Editorials that appeared during the run-up to the FDA advisory committee meetings noted the lack of long-term cardiovascular data and the need to be cautious about lowering cholesterol at any cost.
The caveats in Tuesday’s 13-3 vote from the FDA advisory panel reviewing alirocumab, the first of 2 PCSK9 inhibitors facing deadlines for action, have the potential to take huge potential markets for the drug off the table. But for anyone following editorials in leading journals, the ambivalence shouldn’t have come as a surprise.
FDA’s 16-member Endocrinologic and Metabolic Drugs Advisory Committee found that manufacturer, Sanofi-Regeneron, had “sufficiently established that the LDL cholesterol—lowering benefit of alirocumab exceeds its risks,” and to “support approval in one or more patient populations.” That’s the question the panel must answer.
But in doing so, panel members addressed the same concerns that were raised during a press conference at this year’s meeting of the American College of Cardiology (ACC), and in editorials in the New England Journal of Medicine and Annals of Internal Medicine. Overall, those voting in favor said these powerful, cholesterol-fighting medications may be of benefit for patients who have very high cholesterol levels and other risk factors who have failed other therapy, or have a history of familial hypercholesterolemia.
Several panel members made it clear, however, that alirocumab should not be viewed as a routine substitute for statins, the stand-bys that most patients rely upon. Patients who cannot tolerate statins were a point of contention, although they have been viewed by the drugmakers as prime candidates for PCSK9 inhibitors. The sentiments echoed the editorial that appeared in Annals on April 28, 2015, which said while the drugs hold promise, long-term data on cardiovascular risks will not be known for some time.
“Confirmation of these findings in long-term, ongoing, pivotal trials with prespecified CVD end points and monitoring of a range of adverse events will help establish the role of these novel agents in CVD risk management,” the writers said at the time.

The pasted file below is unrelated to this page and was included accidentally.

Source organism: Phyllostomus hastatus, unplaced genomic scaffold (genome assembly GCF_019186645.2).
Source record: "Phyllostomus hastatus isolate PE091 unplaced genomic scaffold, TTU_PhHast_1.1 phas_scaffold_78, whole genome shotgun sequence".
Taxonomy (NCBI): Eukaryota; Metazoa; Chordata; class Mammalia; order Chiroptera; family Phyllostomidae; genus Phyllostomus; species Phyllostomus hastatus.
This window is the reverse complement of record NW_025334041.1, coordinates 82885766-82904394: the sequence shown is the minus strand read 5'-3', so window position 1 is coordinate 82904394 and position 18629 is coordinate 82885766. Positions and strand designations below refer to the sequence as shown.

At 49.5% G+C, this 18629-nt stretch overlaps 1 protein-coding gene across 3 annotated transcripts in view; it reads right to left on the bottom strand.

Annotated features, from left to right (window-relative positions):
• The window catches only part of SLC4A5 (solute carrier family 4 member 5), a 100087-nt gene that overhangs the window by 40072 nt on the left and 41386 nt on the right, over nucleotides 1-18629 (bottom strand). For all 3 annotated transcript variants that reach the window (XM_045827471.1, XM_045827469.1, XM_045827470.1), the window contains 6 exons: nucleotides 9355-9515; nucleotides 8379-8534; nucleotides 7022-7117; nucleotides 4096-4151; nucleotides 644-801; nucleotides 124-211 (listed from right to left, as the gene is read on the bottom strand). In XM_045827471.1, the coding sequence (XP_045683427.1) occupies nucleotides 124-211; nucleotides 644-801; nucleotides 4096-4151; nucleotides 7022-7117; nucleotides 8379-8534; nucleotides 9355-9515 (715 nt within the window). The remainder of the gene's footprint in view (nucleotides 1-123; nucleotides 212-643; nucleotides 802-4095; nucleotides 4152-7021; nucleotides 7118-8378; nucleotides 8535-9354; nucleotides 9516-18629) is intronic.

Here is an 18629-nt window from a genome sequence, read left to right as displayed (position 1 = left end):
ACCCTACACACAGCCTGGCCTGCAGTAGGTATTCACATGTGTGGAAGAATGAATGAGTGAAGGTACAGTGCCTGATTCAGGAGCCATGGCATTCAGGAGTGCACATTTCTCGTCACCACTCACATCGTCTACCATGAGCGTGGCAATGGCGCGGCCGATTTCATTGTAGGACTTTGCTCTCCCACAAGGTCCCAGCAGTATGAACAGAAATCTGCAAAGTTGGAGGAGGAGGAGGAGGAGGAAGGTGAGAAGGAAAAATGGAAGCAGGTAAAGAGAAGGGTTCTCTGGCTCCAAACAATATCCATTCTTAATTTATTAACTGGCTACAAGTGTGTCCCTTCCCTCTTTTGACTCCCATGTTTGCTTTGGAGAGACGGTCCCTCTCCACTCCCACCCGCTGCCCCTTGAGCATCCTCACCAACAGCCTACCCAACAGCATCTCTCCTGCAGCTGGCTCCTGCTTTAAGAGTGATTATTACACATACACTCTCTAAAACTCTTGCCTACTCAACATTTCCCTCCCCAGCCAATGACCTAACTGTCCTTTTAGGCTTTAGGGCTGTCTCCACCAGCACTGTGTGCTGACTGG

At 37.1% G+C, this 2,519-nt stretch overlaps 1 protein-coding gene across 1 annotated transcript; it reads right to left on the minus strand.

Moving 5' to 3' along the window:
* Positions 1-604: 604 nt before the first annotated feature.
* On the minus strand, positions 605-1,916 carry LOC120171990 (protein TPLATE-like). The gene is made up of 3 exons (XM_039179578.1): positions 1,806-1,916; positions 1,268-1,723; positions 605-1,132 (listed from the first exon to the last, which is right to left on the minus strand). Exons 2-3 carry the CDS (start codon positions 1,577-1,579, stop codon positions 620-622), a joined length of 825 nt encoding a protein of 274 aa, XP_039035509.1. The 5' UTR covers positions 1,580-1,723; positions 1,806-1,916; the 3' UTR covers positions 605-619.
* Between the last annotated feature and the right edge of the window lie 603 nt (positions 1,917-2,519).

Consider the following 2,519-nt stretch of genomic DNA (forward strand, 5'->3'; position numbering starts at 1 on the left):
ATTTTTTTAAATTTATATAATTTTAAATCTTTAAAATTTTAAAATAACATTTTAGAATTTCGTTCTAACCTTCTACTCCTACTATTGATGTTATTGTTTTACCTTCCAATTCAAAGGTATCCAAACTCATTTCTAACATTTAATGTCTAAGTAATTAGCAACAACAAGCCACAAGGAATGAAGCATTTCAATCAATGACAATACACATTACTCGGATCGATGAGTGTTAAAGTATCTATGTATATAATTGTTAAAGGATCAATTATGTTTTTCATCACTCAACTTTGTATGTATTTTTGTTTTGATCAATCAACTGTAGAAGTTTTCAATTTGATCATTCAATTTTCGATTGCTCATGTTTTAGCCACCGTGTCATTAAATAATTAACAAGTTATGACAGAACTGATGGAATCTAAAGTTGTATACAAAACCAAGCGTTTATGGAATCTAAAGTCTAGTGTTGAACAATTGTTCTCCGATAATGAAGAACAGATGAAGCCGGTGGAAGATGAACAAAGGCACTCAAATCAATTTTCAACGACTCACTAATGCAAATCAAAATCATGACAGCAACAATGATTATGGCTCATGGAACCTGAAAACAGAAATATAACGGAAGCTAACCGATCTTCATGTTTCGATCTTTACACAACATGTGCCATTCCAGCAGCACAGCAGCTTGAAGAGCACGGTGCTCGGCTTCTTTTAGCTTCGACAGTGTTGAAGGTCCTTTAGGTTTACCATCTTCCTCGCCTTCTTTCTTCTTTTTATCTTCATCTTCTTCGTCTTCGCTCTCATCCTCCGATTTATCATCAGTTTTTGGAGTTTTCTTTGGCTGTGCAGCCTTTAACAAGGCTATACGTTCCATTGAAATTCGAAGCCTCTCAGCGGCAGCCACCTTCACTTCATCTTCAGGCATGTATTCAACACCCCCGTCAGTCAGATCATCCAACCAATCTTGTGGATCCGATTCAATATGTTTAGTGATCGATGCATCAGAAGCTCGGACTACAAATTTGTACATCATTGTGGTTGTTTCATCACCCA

In March, when cardiovascular benefits of rival drug evolocumab were presented at ACC and published in NEJM, the opinion was “not-so-fast,” in contrast with the intense marketing present at that conference. “The evidence-driven cholesterol guidelines did not endorse the concept that lower LDL cholesterol levels are better at all costs,” the writers said, adding that “how you get there” matters, and risks to patients must be assessed. Evolocumab, made by Amgen, faces its advisory panel discussion today.
PCSK9 inhibitors have been touted as revolutionary in that they can reduce cholesterol by as much as 60%, while also reducing the number of cardiovascular events. However, it has been noted that the cardiovascular evidence has come from small trials with short-term follow-up.
FDA’s concern about long-term cardiovascular effects is rooted in the experience of the last decade, when the diabetes drug rosiglitazone became a blockbuster, only to be linked in an NEJM meta-analysis to increased heart attack risk. While a later study caused FDA to reverse restrictions it put on the drug, the episode changed the way the regulators do business, as seen by 2 giant trials evaluating cardiovascular risk on diabetes drugs that were presented this past weekend at the 75th Scientific Sessions of the American Diabetes Association.
If an FDA approval reflects the advisory committee sentiments, it will be welcome to pharmacy benefit managers and health plans who have been bracing themselves for the “next Sovaldi,” as prices for the PCSK9 inhibitors have been estimated at about $10,000 a year. While that is not as expensive as the high-priced cure for hepatitis C virus, the prospect of waves of patients switching from low cost statins to a costly, branded drug had many nervous.